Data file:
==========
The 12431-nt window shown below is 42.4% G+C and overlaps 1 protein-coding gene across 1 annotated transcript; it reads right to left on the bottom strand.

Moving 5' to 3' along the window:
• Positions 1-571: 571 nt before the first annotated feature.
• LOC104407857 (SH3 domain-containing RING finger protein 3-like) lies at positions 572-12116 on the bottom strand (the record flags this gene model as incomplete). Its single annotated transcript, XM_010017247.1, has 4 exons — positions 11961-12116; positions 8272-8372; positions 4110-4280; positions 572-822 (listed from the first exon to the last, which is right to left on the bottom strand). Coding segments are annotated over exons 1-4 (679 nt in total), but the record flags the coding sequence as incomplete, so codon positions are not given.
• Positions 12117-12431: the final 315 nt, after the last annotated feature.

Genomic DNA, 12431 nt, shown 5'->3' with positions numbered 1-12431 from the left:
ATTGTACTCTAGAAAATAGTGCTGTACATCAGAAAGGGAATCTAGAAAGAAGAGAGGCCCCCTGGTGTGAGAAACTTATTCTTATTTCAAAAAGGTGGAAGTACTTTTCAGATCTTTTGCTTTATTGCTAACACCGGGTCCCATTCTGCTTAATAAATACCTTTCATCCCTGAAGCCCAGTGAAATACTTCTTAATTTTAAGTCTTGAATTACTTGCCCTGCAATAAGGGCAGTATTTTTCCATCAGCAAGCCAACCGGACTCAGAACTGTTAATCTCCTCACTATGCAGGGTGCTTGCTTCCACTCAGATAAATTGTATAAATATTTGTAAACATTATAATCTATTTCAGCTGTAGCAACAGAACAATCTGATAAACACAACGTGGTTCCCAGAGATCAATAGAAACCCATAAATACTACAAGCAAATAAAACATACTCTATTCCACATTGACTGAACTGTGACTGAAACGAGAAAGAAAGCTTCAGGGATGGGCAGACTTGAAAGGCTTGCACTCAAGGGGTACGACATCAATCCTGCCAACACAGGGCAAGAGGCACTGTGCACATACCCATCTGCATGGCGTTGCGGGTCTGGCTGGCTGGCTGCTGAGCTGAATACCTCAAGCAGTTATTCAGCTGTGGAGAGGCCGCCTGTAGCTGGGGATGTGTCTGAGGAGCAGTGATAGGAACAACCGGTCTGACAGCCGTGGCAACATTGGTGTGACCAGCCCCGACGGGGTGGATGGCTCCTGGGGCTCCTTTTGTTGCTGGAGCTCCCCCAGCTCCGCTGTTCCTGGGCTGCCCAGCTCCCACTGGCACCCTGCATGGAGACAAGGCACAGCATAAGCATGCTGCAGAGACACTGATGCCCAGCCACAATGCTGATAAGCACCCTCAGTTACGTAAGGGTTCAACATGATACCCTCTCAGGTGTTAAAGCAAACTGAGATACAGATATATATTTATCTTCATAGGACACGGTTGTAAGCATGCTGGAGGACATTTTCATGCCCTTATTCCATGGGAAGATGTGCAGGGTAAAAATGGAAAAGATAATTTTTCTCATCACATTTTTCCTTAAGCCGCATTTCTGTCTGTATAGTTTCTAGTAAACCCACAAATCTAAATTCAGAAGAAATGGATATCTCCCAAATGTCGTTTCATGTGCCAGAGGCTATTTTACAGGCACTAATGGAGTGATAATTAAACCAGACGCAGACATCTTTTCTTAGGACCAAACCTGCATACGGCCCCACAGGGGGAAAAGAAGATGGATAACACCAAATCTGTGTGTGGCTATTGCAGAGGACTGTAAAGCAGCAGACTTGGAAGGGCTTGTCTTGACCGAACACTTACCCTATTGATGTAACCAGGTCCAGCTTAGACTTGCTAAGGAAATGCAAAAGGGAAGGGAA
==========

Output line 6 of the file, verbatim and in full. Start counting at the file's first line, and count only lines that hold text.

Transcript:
Genomic DNA, 12431 nt, shown 5'->3' with positions numbered 1-12431 from the left: